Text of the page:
Think about what it means to have a fully remote team. "Remote" means that team members will be located all over the world--including (shocker) different timezones. When a team is distributed in this way, your 9am is someone else's 6am. So the Slack DMs with which I anticipated replacing my in-person shoulder taps would have to wait!

This is where the nature of asynchronous work reveals itself. Instead of simply translating in-person practices into remote ones (think face-to-face convos replaced with Zoom calls), a whole new set of practices and a different type of collaboration culture are developed.

Async Work Loves Writing

When I first joined GitHub, the onboarding process of course covered the topic of how to operate on a remote team--We write issues and PRs they said! We use our own tool to manage our workflows!

I did not understand the full impact of these practices at first. My reaction was along the lines of "Duh--I write PRs too, and I even sometimes put a description there." What I didn't understand was that the written discussions taking place through GitHub issues and in PR descriptions were the meaningful communication that made up my team's collaboration and planning. I kept waiting for the Zoom call or Slack conversation that would reveal the reasoning behind a particular unit of work or goal, not realizing that these conversations were happening all around me, on GitHub itself.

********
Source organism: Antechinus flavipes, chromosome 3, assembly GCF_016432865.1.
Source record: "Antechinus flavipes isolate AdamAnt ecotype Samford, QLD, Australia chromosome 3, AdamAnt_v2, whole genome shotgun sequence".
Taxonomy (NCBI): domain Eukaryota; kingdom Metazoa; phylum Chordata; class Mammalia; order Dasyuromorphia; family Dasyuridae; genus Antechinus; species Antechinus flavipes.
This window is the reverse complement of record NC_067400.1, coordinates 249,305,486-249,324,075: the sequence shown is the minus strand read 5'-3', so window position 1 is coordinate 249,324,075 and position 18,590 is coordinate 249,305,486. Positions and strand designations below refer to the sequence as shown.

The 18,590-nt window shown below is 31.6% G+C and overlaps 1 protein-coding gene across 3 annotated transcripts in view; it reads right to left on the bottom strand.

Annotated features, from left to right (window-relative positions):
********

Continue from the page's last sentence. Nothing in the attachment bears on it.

Detailed issues were being written, articulating problem statements and laying out proposed solutions. Engineers, designers and product managers were engaging in productive conversations via comments on these issues. "Work In Progress" PRs were being opened in order to demonstrate proposed code designs or bug fixes and feedback was being provided that the engineer would use to take the work over the finish line. All of this was happening asynchronously and all of it was made possible through writing.

And here's where it gets tricky. Opening a PR with minimal or no explanation, or an issue with little or no description only works when your communicating with people who already know what's going on. It only works when spoken, in-person and synchronous communication is there to fill in the gaps. But when the only way to get the feedback or support you need to fix a problem or ship a feature is through writing, that writing better be good. And good writing is hard to produce. It can be especially frustrating for engineers who excel at writing code and love the thrill of shipping and moving onto the next challenge. We don't want to slow down and articulate our thinking. It's hard to take a step back and explain the code we already wrote that does the amazing thing. "Don't you want the awesome new thing I made?!", we think. "Why do I have to take the time to explain it?!"